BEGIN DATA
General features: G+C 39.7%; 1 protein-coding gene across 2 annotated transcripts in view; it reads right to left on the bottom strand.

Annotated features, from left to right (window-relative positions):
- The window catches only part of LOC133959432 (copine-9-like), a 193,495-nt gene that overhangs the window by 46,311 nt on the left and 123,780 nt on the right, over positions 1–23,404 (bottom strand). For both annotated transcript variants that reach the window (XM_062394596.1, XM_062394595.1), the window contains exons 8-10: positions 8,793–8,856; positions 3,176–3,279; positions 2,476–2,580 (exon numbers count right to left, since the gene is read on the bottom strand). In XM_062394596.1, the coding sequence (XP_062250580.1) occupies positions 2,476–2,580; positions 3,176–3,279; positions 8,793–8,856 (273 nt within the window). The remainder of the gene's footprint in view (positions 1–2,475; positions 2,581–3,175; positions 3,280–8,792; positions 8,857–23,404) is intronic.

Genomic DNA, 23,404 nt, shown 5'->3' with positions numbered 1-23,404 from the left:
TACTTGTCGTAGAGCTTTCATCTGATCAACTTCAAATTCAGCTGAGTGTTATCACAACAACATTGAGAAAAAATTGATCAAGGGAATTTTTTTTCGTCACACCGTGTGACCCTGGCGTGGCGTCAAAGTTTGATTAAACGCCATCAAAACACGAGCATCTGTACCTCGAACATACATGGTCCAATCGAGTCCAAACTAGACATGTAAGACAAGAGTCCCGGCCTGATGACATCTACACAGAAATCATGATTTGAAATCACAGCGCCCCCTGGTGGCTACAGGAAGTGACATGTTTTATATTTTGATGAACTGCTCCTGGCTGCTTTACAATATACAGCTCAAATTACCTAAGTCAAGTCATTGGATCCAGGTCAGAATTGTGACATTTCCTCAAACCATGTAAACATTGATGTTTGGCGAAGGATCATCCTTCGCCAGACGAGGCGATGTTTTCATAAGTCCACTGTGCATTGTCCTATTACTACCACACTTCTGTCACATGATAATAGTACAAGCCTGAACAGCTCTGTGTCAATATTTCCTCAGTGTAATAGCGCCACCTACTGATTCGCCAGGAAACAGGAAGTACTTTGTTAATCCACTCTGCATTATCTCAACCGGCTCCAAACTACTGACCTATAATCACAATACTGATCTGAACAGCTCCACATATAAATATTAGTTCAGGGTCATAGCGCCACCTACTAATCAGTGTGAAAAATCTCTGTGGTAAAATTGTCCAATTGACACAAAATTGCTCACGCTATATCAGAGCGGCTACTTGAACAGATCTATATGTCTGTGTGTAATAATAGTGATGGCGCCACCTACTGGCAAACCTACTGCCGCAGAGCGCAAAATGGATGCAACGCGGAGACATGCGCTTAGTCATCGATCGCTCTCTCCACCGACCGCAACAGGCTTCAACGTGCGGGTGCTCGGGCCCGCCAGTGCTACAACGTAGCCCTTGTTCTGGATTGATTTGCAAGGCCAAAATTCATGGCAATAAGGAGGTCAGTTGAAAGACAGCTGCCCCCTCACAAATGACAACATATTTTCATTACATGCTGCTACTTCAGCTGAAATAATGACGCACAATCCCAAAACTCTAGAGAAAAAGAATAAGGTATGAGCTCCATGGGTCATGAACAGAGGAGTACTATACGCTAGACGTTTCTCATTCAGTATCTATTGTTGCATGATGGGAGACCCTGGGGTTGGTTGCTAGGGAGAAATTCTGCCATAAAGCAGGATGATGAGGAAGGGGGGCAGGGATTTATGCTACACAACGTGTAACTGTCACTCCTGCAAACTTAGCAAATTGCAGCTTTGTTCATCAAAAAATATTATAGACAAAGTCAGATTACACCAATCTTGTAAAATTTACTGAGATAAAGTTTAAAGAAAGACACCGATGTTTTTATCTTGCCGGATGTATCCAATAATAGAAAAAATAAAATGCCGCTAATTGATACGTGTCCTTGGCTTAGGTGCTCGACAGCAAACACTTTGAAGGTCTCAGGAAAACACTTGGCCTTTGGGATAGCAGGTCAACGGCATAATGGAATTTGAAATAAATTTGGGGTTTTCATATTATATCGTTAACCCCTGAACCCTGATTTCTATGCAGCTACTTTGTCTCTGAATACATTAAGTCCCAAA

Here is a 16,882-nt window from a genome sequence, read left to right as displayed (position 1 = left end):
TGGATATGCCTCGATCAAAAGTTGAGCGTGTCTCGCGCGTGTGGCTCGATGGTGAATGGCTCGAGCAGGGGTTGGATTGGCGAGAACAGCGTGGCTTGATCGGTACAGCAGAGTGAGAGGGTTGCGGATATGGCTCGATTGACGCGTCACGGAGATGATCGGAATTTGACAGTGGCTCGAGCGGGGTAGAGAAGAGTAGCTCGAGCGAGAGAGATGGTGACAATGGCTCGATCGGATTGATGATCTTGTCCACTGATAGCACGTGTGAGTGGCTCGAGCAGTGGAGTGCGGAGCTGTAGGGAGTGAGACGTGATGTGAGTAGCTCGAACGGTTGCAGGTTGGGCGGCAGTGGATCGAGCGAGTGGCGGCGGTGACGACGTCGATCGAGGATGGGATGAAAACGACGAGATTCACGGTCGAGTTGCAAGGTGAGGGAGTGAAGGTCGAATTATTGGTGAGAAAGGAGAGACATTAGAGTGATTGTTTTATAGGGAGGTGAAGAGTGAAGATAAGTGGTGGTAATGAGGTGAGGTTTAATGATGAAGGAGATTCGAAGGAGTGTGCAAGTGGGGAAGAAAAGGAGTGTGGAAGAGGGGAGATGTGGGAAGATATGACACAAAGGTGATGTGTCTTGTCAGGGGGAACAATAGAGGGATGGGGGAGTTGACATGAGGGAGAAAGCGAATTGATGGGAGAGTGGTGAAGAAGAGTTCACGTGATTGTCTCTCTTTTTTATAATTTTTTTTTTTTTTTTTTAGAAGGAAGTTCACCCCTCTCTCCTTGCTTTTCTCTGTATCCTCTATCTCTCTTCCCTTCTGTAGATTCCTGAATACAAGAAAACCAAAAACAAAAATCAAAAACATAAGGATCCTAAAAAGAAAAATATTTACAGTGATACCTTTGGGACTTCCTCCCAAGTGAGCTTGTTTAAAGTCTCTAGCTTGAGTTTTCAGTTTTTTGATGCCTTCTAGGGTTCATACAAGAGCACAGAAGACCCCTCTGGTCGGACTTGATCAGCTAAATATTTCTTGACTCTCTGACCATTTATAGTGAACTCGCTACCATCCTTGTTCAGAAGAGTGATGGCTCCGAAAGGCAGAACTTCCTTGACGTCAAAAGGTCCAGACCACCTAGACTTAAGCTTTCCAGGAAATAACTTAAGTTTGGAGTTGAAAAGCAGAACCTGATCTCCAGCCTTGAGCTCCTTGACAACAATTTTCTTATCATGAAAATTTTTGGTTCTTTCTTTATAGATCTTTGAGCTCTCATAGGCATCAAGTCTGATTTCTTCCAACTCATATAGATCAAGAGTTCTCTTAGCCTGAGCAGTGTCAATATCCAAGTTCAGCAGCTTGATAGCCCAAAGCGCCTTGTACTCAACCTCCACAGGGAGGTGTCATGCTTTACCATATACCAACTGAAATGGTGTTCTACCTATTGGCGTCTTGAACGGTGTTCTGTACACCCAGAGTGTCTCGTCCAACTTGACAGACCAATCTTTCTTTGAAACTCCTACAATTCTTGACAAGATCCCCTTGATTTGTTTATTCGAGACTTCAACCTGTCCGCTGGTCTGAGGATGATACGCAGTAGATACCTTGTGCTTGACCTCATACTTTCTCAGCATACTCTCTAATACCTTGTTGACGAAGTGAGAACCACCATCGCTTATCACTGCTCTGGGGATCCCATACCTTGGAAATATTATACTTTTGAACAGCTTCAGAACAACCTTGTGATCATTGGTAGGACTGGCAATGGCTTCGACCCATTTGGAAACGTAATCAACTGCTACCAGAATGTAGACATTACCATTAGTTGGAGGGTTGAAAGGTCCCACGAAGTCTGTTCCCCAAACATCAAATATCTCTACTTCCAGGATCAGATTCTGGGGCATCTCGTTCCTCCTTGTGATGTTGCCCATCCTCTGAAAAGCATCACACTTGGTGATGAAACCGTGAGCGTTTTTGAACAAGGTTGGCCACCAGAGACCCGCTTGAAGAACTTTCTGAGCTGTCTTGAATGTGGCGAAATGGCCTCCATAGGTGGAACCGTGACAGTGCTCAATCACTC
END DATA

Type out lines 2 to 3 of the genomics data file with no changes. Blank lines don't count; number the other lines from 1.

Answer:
Annotated features, from left to right (window-relative positions):
- The window catches only part of LOC133959432 (copine-9-like), a 193,495-nt gene that overhangs the window by 46,311 nt on the left and 123,780 nt on the right, over positions 1–23,404 (bottom strand). For both annotated transcript variants that reach the window (XM_062394596.1, XM_062394595.1), the window contains exons 8-10: positions 8,793–8,856; positions 3,176–3,279; positions 2,476–2,580 (exon numbers count right to left, since the gene is read on the bottom strand). In XM_062394596.1, the coding sequence (XP_062250580.1) occupies positions 2,476–2,580; positions 3,176–3,279; positions 8,793–8,856 (273 nt within the window). The remainder of the gene's footprint in view (positions 1–2,475; positions 2,581–3,175; positions 3,280–8,792; positions 8,857–23,404) is intronic.